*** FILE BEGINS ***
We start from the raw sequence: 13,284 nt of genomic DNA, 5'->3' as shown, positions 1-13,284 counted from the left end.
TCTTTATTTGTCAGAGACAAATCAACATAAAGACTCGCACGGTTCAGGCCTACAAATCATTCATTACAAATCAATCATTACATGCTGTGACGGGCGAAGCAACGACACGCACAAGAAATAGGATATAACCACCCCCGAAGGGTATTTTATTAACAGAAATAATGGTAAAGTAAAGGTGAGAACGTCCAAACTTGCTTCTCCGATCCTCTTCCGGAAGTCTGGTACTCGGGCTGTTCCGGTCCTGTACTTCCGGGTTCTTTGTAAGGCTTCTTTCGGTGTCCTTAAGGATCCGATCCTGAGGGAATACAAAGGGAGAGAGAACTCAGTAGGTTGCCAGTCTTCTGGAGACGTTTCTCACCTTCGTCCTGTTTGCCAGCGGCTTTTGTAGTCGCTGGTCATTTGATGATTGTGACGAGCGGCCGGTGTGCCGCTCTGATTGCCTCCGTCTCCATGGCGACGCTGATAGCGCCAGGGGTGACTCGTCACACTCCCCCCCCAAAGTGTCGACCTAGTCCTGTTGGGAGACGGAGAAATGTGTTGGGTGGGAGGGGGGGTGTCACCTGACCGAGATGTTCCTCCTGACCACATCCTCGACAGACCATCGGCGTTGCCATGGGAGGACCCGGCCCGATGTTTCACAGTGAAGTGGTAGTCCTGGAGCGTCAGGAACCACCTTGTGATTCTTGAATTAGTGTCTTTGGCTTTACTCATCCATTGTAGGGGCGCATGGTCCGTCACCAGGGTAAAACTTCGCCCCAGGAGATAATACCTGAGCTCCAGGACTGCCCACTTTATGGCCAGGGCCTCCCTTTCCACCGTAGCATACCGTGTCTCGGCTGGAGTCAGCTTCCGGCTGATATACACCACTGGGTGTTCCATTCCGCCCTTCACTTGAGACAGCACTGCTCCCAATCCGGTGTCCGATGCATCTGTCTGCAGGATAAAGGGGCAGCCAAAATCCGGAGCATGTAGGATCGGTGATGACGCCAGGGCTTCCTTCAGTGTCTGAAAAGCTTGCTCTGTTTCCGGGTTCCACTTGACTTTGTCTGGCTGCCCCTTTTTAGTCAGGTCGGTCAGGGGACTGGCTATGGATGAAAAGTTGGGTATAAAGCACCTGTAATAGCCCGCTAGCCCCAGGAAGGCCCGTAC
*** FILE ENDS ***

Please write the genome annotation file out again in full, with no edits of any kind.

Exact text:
We start from the raw sequence: 13,284 nt of genomic DNA, 5'->3' as shown, positions 1-13,284 counted from the left end.
TCTTTATTTGTCAGAGACAAATCAACATAAAGACTCGCACGGTTCAGGCCTACAAATCATTCATTACAAATCAATCATTACATGCTGTGACGGGCGAAGCAACGACACGCACAAGAAATAGGATATAACCACCCCCGAAGGGTATTTTATTAACAGAAATAATGGTAAAGTAAAGGTGAGAACGTCCAAACTTGCTTCTCCGATCCTCTTCCGGAAGTCTGGTACTCGGGCTGTTCCGGTCCTGTACTTCCGGGTTCTTTGTAAGGCTTCTTTCGGTGTCCTTAAGGATCCGATCCTGAGGGAATACAAAGGGAGAGAGAACTCAGTAGGTTGCCAGTCTTCTGGAGACGTTTCTCACCTTCGTCCTGTTTGCCAGCGGCTTTTGTAGTCGCTGGTCATTTGATGATTGTGACGAGCGGCCGGTGTGCCGCTCTGATTGCCTCCGTCTCCATGGCGACGCTGATAGCGCCAGGGGTGACTCGTCACACTCCCCCCCCAAAGTGTCGACCTAGTCCTGTTGGGAGACGGAGAAATGTGTTGGGTGGGAGGGGGGGTGTCACCTGACCGAGATGTTCCTCCTGACCACATCCTCGACAGACCATCGGCGTTGCCATGGGAGGACCCGGCCCGATGTTTCACAGTGAAGTGGTAGTCCTGGAGCGTCAGGAACCACCTTGTGATTCTTGAATTAGTGTCTTTGGCTTTACTCATCCATTGTAGGGGCGCATGGTCCGTCACCAGGGTAAAACTTCGCCCCAGGAGATAATACCTGAGCTCCAGGACTGCCCACTTTATGGCCAGGGCCTCCCTTTCCACCGTAGCATACCGTGTCTCGGCTGGAGTCAGCTTCCGGCTGATATACACCACTGGGTGTTCCATTCCGCCCTTCACTTGAGACAGCACTGCTCCCAATCCGGTGTCCGATGCATCTGTCTGCAGGATAAAGGGGCAGCCAAAATCCGGAGCATGTAGGATCGGTGATGACGCCAGGGCTTCCTTCAGTGTCTGAAAAGCTTGCTCTGTTTCCGGGTTCCACTTGACTTTGTCTGGCTGCCCCTTTTTAGTCAGGTCGGTCAGGGGACTGGCTATGGATGAAAAGTTGGGTATAAAGCACCTGTAATAGCCCGCTAGCCCCAGGAAGGCCCGTAC